The Irish Harp symbolism and Irish history

The Irish Harp symbolism and Irish history inspire a design that is featured one of our Urns. The Journal of Music writes that the harp has been played in Ireland since the year 1000. It is a large wire-strung instrument and it is now Ireland’s national emblem.

Our Bean na h-Éireann Cremation Urn is one Urn that features a harp symbolism with Irish Urns. Ireland is often represented as a woman on the ancient Irish Harp which is unique to our Celtic Irish heritage. This elegant Irish Urn is named as a celebration of the“ woman of Ireland” or Bean na h-Éireann in Gaelic.

The Irish Harp is also attributed to the many prominent Irish women our culture has produced throughout history. Ériu – Matron Goddess of Ireland to which she gave her name ‘Érin’ to Erins green Isle. Gráinne Ní Mhaol, Countess Markievicz, and the Cumann na mBán, and more recently president Mary Mc Aleese. 

Our Urn for human ashes marries together the iconic harp symbol of Ireland with its beauty, form, and grace. A Celtic collar knot represents how the Irish are all bound together for eternity. This Urn has a beautiful feel and texture and you will clearly see the hand-thrown nature of the piece designed and created by a National award-winning Ceramicist Ciaran.

Included with the Urn is a handmade Oak plinth – Created and signed by an Irish National award-winning Woodturner- Seamus. It can be engraved on request.  


Turlough O’Carolan is a prominent name in Irish history when it comes to the Irish harp. He was born near Nobber, county Meath in 1670. O’Carolan, who was the son of an iron founder, became blind from smallpox at the age of 18. 

He was befriended by Mrs. MacDermott Roe, the wife of his father’s employer, who apprenticed him to a harper, supported him for the three years of his training, and then gave him money, a guide, and a horse. He traveled throughout Ireland and is regarded as a composer. His songs have been interpreted and appeared in 18th-century collections.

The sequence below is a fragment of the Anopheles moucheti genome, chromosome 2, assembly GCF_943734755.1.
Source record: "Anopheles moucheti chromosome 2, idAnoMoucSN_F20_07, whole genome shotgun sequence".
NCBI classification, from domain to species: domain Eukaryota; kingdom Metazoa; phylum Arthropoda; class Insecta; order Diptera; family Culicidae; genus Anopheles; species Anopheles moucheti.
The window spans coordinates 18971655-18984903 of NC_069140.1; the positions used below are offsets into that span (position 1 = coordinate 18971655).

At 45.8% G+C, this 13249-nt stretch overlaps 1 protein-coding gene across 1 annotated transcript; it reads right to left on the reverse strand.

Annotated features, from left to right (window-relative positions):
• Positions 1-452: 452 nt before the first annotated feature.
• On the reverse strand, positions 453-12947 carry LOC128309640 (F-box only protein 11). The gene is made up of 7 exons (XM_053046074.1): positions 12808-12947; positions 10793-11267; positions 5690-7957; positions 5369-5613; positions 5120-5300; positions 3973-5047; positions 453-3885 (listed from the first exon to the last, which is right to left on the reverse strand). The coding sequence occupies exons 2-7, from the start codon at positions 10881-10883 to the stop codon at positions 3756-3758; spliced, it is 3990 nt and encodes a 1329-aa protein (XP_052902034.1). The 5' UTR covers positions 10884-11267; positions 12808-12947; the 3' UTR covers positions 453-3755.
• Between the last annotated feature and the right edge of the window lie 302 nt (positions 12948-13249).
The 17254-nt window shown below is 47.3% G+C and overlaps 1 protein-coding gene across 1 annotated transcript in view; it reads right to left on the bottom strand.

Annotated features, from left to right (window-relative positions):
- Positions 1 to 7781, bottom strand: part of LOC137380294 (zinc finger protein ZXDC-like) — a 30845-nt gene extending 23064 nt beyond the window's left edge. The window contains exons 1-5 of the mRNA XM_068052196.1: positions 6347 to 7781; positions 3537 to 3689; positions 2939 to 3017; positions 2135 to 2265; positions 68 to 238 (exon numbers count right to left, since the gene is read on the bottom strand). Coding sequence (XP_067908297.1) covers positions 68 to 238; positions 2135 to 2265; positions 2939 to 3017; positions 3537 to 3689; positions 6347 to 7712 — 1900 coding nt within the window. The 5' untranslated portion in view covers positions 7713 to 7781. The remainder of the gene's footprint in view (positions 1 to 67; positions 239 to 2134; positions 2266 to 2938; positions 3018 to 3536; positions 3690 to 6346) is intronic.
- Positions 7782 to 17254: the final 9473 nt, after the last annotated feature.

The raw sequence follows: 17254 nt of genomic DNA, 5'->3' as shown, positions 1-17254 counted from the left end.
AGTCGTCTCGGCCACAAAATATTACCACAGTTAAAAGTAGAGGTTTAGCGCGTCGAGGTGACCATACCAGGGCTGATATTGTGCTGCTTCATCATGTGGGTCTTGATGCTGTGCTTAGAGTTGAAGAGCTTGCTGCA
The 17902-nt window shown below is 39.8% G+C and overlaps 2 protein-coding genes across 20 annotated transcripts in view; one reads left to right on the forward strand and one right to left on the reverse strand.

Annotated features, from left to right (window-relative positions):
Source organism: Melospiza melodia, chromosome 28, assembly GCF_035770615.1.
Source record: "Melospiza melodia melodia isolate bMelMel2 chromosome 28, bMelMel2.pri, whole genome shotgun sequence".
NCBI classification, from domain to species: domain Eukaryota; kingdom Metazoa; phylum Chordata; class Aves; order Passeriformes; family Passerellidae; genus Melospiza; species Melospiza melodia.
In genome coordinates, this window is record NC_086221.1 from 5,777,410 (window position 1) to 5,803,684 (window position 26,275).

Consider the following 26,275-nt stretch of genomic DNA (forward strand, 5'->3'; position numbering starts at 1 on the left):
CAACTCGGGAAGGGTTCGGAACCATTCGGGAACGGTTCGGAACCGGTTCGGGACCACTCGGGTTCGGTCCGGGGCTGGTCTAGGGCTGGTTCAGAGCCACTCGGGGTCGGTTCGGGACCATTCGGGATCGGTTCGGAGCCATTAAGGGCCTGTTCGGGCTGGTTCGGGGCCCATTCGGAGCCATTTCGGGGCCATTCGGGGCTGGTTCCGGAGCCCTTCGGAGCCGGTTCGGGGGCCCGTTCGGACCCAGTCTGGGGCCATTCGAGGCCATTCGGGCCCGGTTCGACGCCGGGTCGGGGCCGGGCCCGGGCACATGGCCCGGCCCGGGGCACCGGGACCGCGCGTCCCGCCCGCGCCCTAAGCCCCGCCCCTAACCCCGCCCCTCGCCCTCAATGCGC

One example of an interpretation of his work is Mark Harmer playing Carolyn’s Dream. Harmer said he recorded “this piece very late one night, and just went with the first take so the playing has the odd rough bits. I like to think that’s authentic – apparently, Carolan never played the same way twice.”

In the early eighteenth century, harp imagery was used in newspapers, political letters and other printed material however it was also seen in the hands of figures such as ‘Hibernia’ and the ‘bard’.  ‘It is new-strung and shall be heard’ was the optimistic motto of a new political organization of that period, The Society of United Irishmen, according to Mary Louise O’Donell in Ireland’s Harp: The Shaping of Irish Identity. 


In 1792 a pivotal moment in the history of the Irish Harp occurred with The Belfast Harpers Meeting. The organisers called it an assembly or festival while others referred to it as a meeting where transcription of the harp music was taken there by the teenager, Edward Bunting.

Edward Bunting of Armagh was a nineteen-year-old professional musician in Belfast when he was engaged at the Belfast Harp Festival of 1792 to note down the music of the last of the oral-tradition Irish harpers. 

O’Donnell writes that although news of the Belfast Harpers’ Meeting of 1792 had made it as far as County Kerry in the southwest and possibly also abroad, there were no attendees from County Meath. After this, Bunting noted a steep decline in the number of harp players in Ireland.

However, Harp Ireland states that there are currently 1,000 harp players across Ireland which means it is an instrument that isn’t going anywhere. The Irish harp was adopted as the official emblem of the Irish Free State in 1922 and it has remained an image of continuity and stability in Irish politics and society for almost a century.

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